India has recently extended the suspension of insolvency proceedings by another three months until March 25, as corporates are struggling to cope with the pandemic. While the measure is bound to lighten their burden, policymakers will need to plan to prevent the resolution process's snarl-up.
On March 24, 2020, the minimum threshold for default under Section 4 of the Insolvency and Bankruptcy Code was increased to Rs 1 crore to deter the triggering of insolvency proceedings against Indian companies. Moreover, the government introduced an ordinance to impose a blanket ban on initiating Corporate Insolvency Resolution Proceedings (CIRP).
The ordinance inserted Section 10A into the IBC, which prohibits debtors, financial creditors, and operational creditors for six months (extending up to one year) from initiating the CIRP under Sections 7, 9 and 10 for a default arising on or after March 25, 2020. Further, a proviso to Section 10A dictates that no application shall ever be filed to initiate the CIRP for a default occurring during the period. The entire essence of ensuring that the corporate debtor remains a going concern may get sabotaged.
The ordinance uses the term 'any default’, since its introduction, as arising due to the COVID-19 and the subsequent lockdown. Further, the proviso to Section 10A provides a perpetual prohibition against initiating the CIRP. This safe harbour allows corporate debtors to take advantage of and evade their liabilities and obligations. Besides, it is silent on the question of continuing debts and their treatment. A debt which arises in the lockdown period continues until after the suspension period. The question remains whether it comes under the purview of this protection or not.
Often hailed as one of the most significant reforms ever, the IBC process has undoubtedly cut down the legal process time. Significantly, in over 80 percent of the cases, a resolution has been achieved before the completion of the process.
With the IBC suspension in place, creditors and debtors are looking for alternate channels for restructuring debts and dealing with stressed assets. Section 230 of the Companies Act 2013 provides a scheme of arrangement between the members and the creditors, but it reverses the trend of ‘creditor-in-control’ under the IBC.
Further, the section requires the approval of three-quarters in value of creditors before the NCLT approves it; and this process usually takes a minimum of six-eight months. Therefore, certain modifications are needed to Section 230 to match the resolution mechanism's efficacy under the code.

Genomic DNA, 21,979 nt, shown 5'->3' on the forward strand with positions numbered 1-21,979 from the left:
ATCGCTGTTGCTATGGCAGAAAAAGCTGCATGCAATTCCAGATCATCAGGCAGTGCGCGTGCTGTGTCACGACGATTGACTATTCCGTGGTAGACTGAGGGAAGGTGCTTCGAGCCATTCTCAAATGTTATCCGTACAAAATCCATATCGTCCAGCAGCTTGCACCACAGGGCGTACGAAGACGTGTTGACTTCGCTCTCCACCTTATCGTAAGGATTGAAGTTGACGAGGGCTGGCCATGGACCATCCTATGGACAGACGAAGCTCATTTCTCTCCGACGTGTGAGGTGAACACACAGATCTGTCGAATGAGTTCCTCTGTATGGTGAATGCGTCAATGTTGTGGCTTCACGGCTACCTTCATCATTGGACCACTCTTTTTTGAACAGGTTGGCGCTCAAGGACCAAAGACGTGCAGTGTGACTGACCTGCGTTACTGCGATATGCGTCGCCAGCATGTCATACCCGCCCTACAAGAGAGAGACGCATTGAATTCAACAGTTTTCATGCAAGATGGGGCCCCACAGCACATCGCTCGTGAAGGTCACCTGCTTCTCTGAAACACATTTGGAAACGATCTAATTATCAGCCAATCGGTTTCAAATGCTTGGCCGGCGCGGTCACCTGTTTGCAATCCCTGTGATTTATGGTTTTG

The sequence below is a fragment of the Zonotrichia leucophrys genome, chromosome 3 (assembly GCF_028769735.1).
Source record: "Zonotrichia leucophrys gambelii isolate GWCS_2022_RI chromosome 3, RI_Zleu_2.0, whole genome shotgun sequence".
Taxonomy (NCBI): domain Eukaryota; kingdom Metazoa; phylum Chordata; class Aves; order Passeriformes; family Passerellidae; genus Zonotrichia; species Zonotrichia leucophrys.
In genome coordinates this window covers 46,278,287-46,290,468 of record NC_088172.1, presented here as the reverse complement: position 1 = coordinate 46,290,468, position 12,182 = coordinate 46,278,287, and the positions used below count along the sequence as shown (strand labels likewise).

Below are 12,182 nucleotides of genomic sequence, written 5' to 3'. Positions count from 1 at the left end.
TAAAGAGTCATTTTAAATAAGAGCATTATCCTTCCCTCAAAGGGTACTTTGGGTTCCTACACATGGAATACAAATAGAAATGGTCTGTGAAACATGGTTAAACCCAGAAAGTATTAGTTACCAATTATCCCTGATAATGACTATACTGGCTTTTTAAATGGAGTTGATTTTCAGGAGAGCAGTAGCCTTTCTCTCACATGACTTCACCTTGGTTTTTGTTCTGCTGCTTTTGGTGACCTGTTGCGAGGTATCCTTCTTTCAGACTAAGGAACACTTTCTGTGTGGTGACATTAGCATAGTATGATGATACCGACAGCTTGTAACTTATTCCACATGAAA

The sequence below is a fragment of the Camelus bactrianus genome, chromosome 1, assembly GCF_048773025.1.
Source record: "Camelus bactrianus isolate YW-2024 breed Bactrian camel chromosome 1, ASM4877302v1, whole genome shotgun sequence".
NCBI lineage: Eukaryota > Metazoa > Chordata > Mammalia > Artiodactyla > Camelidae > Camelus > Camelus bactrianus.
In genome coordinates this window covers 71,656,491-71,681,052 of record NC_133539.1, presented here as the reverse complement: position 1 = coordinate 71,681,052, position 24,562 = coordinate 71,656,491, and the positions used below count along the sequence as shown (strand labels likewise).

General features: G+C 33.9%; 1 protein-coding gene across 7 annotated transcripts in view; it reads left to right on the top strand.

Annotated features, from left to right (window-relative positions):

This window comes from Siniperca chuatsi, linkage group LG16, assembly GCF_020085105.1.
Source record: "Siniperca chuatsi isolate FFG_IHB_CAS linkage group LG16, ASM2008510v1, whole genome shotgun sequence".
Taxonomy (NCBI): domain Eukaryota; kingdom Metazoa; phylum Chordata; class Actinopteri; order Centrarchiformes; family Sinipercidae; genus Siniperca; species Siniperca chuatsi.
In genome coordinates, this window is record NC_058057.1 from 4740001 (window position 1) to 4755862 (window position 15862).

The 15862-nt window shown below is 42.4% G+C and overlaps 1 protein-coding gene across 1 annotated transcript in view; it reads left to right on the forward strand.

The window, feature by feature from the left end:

It would be timely to consider the pre-pack insolvency resolution: the process is a hybrid of in-court and out-of-court insolvency. An arrangement for restructuring between the company, creditors, and the potential buyer is arrived at before an insolvency professional's appointment.
The concept of pre-packs is yet to percolate into the Indian market formally. However, with the IBC moratorium, they could assume a central role in the resolution process. The key advantages of pre-pack insolvency are that it is less time consuming, cheaper, and eases the burden on the NCLT and the NCLAT.
However, the biggest challenge posed by pre-packs revolves around transparency and accountability. The negotiations between the creditors and investors take place in private as opposed to the open-bidding regime under the CIRP.
Though the Companies Act provisions apply to companies in India with foreign investment, there is no particular recourse for foreign creditors. In such a scenario, foreign investors might rely on the Bilateral Investment Treaty (BIT) claims. Most the BITs have a sunset clause that makes it possible for investors to bring claims under the BITs for a period of 15-20 years.
In particular, a clause on the Fair and Equitable Treatment (FET) provided under such investment treaties can offer international investors a mechanism to bring claims against Indian companies. As such, the clause is one of the most invoked in investment treatment arbitrations.
Since the IBC was a legal framework based on which foreign creditors entered the Indian market, a tribunal may find India to have breached the FET protection. However, India can cite economic necessity as an argument, as was held in the LG&E Energy Corporation v Argentine Republic case.
Since the government's effort has been towards increasing the ease of business, it would be prudent to establish mechanisms that enable interested parties to conclude proceedings speedily. India's Competition Act has already introduced a green channel mechanism, whereby approvals can be obtained swiftly for mergers and acquisitions, even for IBC cases.
India now has to broaden the framework for a speedy resolution of stressed assets by creating a dedicated adjudication process and providing a blend of consultation and a negotiated settlement towards this end.